I am interested in a research topic (say X). I see several survey papers on X, but they all date back to 2013. I can't find a recent survey paper from 2013 to 2022. I feel a need to get a recent snapshot of the X for my thesis and future research. Upon discussing it with my supervisor, he thinks we can write our own survey paper covering literature from 2013-2022. However, I have doubts about the significance of the work. For example, how should the title be justified as "A literature review on X from 2013 to 2022?" I have never seen such a title or such a review paper.

2 Answers 2


I concur with Sursula that a recent update to literature that has no surveys for the past nine years or so could be a very helpful scholarly contribution. To increase the helpfulness of such a survey, you should not take for granted that the previous 2013 survey is fully satisfactory. After doing your updated survey, you should critically consider whether the previous survey did as good a job for pre-2013 literature as you have done with post-2013 literature. If not, you might want to reassess some or much of the previous literature. However, if you consider that the 2013 survey did a good job, then you can position yourself as building upon it and then contrast the recent literature with the earlier literature.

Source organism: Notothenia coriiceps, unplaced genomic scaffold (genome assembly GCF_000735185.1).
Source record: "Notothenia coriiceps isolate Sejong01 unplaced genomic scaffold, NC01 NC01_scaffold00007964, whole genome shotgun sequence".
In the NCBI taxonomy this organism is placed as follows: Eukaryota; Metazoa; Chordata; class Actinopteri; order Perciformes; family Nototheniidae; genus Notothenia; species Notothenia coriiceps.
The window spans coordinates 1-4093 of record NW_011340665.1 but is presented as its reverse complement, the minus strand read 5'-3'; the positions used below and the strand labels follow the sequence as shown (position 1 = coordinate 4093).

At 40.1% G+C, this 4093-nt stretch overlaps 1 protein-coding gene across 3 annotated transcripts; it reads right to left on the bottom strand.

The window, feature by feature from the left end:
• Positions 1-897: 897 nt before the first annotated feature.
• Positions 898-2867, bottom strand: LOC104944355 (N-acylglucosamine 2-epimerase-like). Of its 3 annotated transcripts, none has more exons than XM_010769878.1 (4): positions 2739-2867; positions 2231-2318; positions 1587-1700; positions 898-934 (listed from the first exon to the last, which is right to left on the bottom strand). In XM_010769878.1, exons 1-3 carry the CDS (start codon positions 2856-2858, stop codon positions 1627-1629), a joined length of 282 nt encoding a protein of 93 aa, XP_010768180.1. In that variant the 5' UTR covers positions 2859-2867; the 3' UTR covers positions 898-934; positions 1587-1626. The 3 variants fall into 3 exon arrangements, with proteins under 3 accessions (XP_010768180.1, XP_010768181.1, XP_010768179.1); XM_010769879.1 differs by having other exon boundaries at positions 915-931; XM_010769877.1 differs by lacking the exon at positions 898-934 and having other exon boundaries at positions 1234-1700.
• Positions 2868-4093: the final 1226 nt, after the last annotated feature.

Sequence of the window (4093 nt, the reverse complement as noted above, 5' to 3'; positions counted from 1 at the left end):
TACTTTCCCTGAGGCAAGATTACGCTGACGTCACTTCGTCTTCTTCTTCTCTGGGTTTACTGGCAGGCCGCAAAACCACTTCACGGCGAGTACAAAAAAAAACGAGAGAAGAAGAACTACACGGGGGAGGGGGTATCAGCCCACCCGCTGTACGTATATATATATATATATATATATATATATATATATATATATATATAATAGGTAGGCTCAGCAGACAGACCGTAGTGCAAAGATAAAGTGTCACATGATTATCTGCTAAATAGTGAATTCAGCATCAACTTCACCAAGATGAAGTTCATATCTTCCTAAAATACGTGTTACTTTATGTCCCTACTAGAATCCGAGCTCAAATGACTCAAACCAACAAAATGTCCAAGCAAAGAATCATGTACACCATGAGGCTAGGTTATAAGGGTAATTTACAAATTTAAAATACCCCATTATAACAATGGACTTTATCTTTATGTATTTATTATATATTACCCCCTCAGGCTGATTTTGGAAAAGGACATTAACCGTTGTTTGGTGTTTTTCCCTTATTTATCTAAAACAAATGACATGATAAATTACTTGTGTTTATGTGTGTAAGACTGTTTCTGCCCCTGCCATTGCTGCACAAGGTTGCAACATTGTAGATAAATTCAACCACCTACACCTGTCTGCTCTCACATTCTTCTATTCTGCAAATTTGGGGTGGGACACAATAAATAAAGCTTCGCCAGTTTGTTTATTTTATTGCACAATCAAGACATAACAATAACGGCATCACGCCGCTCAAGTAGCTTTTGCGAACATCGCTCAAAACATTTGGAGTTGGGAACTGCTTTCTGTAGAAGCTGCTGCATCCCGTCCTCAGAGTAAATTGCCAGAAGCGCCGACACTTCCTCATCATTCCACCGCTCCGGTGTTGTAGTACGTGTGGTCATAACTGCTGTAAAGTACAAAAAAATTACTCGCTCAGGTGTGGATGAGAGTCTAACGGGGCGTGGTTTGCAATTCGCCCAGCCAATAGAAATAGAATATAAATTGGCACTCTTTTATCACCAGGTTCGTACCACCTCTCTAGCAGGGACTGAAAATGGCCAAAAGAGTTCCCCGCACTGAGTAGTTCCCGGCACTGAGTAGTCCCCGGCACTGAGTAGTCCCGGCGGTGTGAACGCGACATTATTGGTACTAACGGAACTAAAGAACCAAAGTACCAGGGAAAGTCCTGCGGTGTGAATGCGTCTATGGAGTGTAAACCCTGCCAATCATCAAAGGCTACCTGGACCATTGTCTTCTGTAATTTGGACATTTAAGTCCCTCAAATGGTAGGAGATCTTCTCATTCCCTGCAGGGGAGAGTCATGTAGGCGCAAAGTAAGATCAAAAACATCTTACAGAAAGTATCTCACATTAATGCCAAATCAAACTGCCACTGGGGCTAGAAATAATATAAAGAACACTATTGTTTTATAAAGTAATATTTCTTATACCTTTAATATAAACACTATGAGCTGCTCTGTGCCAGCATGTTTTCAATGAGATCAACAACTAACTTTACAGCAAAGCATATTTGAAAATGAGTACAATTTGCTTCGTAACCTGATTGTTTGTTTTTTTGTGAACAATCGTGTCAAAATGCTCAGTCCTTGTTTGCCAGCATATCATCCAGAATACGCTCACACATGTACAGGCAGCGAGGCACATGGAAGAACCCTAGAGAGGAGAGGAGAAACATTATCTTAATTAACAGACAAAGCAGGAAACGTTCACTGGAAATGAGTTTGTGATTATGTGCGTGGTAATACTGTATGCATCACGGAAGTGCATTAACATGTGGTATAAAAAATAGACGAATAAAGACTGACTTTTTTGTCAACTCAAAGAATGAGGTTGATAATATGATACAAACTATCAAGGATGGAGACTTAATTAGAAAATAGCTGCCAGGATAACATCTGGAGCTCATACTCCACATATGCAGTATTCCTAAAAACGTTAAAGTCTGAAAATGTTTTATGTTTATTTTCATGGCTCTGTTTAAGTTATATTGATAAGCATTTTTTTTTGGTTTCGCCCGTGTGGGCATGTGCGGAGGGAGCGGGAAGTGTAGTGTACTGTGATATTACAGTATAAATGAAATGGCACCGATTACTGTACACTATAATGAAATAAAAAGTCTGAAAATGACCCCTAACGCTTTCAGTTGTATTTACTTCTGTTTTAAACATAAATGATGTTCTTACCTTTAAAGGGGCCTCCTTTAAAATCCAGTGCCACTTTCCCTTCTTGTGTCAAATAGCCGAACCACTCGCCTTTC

In any case, there is plenty of value to be offered by such an updated survey.

Concerning title, I personally dislike titles that say that they are "new", "recent", "current", etc. because such titles expire very quickly--within a couple of years, they become old. You can simply say that your review is "A Review of the Literature on the Topic". Your published article carries a date, and so any reader will now how "recent" it is and it is obvious that your 2022 review is more recent than a 2013 review. There is no need to say anything about that in the title.


Most of review papers like the one you are planning to write are titled "A current overview on topic X", "Recent advances in X", and other titles along those lines.

If the topic X is still (somewhat) relevant today, then writing a review paper on X covering the last 10 years is not insignificant. It makes sense to mention in the introduction why you only concentrate on the last few years, though.

  • the term 'current review' will seem nondeterministic after some years. Is there a better way of doing it. Also, what should be a minimum timeline for a review paper? (3 years? 5 years?)
    – foobar
    Commented Mar 3, 2022 at 14:31
  • 1
    @Ashfaq92 I cannot tell you if there is a better way. Titles like these do exist, and since you are able to see when a paper was written, readers will be individually able to contextualize what approximate timeframe is meant by "current". As to the minimum timeframe: I would say this is completely up to how much has happened in which amount of time or how much and what has changed in the field. There is no one answer to that. You as the author have to make that decision. That is your scientific contribution to judge what should go into the review and what doesn't need to.
    – Sursula
    Commented Mar 3, 2022 at 14:37

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